“I was anxious to talk rather than write a couple of quick answers.”
So said Marc Jacobs earlier this week regarding a request for his input for a piece on “New York in Transition.”
This story first appeared in the February 11, 2017 issue of WWD. Subscribe Today.
Jacobs is as stalwart a creator as there is in fashion, and as such, was unlikely to take lightly questions along the lines of, “What’s the point of the show?” At this moment of individual and communal reevaluation of “The Collections” Goliath, he is both contemplative and proactive, a joint condition he described in some detail.
He started the conversation with a premise not unlike an academic thesis. “The show is an expression of a thought or an idea about clothes, about a spirit, about a mood. It’s not a presentation of showroom clothes,” he said.
Twenty or so minutes later, he’d touched on his design process, Prince, theater etiquette, a stunning Chanel couture dress (and the girl who wore it), as well as his primary theme — a designer’s right to control the circumstances in which his audience experiences his show.
Jacobs views the runway as a conduit for communication beyond merely a show of what will be on the racks next season. “It’s an esoteric statement,” he said. “Obviously we want to make and sell the clothes that are in the show, so it’s not just for show….But I’ve never been interested in just presenting clothes without considering all the other elements that go into the viewer’s experience.”
While Jacobs wouldn’t elaborate, he implied that the fall collection he’ll present at the Park Avenue Armory on Thursday will differ significantly from his high-intensity spring outing, a raucous rave affair of frenetic pilings. While a dramatic change from one season to the next is typical of his work, fall could prove particularly spare.
“What we’re working toward this season might not seem like the spectacles of the past,” he said. “But in its presentation and in the collection itself there’s still an idea and a message and a thought and a spirit that we try to transmit through the clothes, through the ambiance, through all of our creative choices.”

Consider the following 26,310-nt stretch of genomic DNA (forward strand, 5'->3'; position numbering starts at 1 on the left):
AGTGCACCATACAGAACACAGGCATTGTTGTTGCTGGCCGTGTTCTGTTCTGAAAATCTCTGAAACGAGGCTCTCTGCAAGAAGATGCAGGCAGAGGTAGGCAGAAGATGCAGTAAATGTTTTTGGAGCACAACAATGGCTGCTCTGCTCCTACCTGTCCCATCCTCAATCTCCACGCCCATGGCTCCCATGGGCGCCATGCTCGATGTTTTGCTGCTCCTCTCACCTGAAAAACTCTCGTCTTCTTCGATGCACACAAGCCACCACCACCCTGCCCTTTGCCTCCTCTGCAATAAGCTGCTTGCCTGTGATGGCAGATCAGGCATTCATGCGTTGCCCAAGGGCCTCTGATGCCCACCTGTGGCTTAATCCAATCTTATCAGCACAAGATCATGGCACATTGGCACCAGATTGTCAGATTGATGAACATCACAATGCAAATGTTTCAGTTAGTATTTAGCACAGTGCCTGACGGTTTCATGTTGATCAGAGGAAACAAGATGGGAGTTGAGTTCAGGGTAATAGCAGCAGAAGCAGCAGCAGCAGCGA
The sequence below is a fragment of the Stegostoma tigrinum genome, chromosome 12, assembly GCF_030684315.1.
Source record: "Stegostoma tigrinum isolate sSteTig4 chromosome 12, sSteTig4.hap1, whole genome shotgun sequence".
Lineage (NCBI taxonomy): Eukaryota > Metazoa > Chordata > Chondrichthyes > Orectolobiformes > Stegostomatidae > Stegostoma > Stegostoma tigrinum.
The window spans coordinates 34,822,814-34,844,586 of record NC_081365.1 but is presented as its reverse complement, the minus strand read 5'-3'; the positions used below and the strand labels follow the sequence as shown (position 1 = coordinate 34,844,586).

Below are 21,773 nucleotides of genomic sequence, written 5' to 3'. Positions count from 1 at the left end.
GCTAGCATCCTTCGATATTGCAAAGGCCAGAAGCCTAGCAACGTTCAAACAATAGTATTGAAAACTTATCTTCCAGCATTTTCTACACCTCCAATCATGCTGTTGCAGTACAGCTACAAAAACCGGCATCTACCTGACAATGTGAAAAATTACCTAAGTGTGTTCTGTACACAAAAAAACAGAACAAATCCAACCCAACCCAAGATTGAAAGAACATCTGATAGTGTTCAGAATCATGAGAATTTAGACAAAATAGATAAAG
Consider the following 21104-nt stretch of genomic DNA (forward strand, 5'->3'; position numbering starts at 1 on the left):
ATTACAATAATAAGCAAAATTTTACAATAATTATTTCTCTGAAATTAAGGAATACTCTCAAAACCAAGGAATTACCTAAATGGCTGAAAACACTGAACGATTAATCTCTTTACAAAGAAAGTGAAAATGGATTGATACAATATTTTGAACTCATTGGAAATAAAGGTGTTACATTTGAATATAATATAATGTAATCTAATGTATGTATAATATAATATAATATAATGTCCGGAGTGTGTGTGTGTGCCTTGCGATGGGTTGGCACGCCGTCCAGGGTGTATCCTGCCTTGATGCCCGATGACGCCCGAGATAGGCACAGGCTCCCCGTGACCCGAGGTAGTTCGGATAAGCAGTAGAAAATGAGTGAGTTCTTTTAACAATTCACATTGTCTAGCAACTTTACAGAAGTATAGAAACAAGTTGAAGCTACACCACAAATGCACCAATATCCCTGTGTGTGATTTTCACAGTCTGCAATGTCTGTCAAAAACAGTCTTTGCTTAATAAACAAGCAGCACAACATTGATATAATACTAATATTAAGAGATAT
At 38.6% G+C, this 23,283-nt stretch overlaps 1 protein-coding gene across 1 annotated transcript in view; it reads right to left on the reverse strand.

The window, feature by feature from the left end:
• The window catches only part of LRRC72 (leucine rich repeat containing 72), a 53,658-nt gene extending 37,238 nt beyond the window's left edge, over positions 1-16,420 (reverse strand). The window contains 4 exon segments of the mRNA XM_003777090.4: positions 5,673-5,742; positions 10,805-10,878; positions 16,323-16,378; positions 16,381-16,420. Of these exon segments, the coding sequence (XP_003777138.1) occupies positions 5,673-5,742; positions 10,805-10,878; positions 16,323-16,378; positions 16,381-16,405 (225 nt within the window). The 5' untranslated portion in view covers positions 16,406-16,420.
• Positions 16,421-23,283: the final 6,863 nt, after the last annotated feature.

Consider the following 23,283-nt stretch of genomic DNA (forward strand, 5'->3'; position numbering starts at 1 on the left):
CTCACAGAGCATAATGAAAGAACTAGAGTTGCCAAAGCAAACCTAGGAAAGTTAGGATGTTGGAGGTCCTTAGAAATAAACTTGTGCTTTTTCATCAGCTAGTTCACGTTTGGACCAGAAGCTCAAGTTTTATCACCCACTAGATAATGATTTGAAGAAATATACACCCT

One thing he knows: The clothes are not necessarily every audience member’s primary focus. “I don’t know what an audience thinks a show should be. It would be unfair to say all press, because nothing is absolute, but it does feel that — in this moment — people pay much more attention to who one’s showing on than what one’s showing. You know, whether it’s the Kendalls or the Gigis.”
I don’t want to sound angry, because that’s not where it’s coming from,” Jacobs said. “When I go to the theater, and I’m an avid theatergoer, they say, ‘no cell phones; no recording devices.’ You’re there for a live experience. If you don’t want to watch the live experience, then don’t go to the theater.
“When I saw that beautiful couture Chanel gown I thought, ‘Oh my God, what a gorgeous gown, and the amount of work and the beauty of that dress.’ Yet it seems that everybody was just talking about Lily-Rose Depp in it. The dress was just something on her rather than it being the thing itself. But that’s just the world we live in.
“So to take clothes out of the context of how they’re shown or the music they’re shown to or the experience, it’s so difficult. Everything is part of that experience.”
Not all that long ago, designers could control the experience they wanted to present, control the communication down to the last detail (barring the unforeseen glitch — a model losing her footing; malfunctioning audio or lights). The rise of social media changed that. Today, most fashion shows feature massive audience participation, not always appreciated by the house or other guests. Legions of people take pictures, shoot video and talk through Instagram Stories during shows with an intensity that can impact the overall staging — the lighting, for example. More obviously, that activity impacts how others view the show. Whereas once, one could lose oneself in the creative piece being presented, now, such full submission to the work veers toward impossible when you have to crane past a row of outstretched, phone-wielding arms, and sometimes, view-obstructing torsos, to take in the show.